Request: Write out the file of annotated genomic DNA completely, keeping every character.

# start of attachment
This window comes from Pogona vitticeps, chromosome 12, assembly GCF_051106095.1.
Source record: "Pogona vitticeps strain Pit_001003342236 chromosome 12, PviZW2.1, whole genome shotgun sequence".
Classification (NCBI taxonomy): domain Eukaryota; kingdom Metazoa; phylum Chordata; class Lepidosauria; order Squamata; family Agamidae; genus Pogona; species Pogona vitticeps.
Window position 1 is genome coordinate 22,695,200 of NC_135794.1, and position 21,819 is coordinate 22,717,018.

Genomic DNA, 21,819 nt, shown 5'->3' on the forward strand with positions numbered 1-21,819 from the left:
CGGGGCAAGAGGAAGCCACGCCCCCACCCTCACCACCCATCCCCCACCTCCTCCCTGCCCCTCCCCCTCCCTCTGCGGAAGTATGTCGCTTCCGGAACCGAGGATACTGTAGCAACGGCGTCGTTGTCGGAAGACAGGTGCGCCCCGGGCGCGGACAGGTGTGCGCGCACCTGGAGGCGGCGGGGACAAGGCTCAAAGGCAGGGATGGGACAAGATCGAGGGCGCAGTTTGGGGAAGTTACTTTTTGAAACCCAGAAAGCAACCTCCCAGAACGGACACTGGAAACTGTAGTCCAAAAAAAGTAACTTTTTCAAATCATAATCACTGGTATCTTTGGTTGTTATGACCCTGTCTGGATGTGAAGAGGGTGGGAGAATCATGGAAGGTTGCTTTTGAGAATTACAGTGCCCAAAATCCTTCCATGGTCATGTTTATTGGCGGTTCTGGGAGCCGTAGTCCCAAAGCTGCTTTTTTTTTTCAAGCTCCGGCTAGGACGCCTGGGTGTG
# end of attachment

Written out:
This window comes from Pogona vitticeps, chromosome 12, assembly GCF_051106095.1.
Source record: "Pogona vitticeps strain Pit_001003342236 chromosome 12, PviZW2.1, whole genome shotgun sequence".
Classification (NCBI taxonomy): domain Eukaryota; kingdom Metazoa; phylum Chordata; class Lepidosauria; order Squamata; family Agamidae; genus Pogona; species Pogona vitticeps.
Window position 1 is genome coordinate 22,695,200 of NC_135794.1, and position 21,819 is coordinate 22,717,018.

Genomic DNA, 21,819 nt, shown 5'->3' on the forward strand with positions numbered 1-21,819 from the left:
CGGGGCAAGAGGAAGCCACGCCCCCACCCTCACCACCCATCCCCCACCTCCTCCCTGCCCCTCCCCCTCCCTCTGCGGAAGTATGTCGCTTCCGGAACCGAGGATACTGTAGCAACGGCGTCGTTGTCGGAAGACAGGTGCGCCCCGGGCGCGGACAGGTGTGCGCGCACCTGGAGGCGGCGGGGACAAGGCTCAAAGGCAGGGATGGGACAAGATCGAGGGCGCAGTTTGGGGAAGTTACTTTTTGAAACCCAGAAAGCAACCTCCCAGAACGGACACTGGAAACTGTAGTCCAAAAAAAGTAACTTTTTCAAATCATAATCACTGGTATCTTTGGTTGTTATGACCCTGTCTGGATGTGAAGAGGGTGGGAGAATCATGGAAGGTTGCTTTTGAGAATTACAGTGCCCAAAATCCTTCCATGGTCATGTTTATTGGCGGTTCTGGGAGCCGTAGTCCCAAAGCTGCTTTTTTTTTTCAAGCTCCGGCTAGGACGCCTGGGTGTG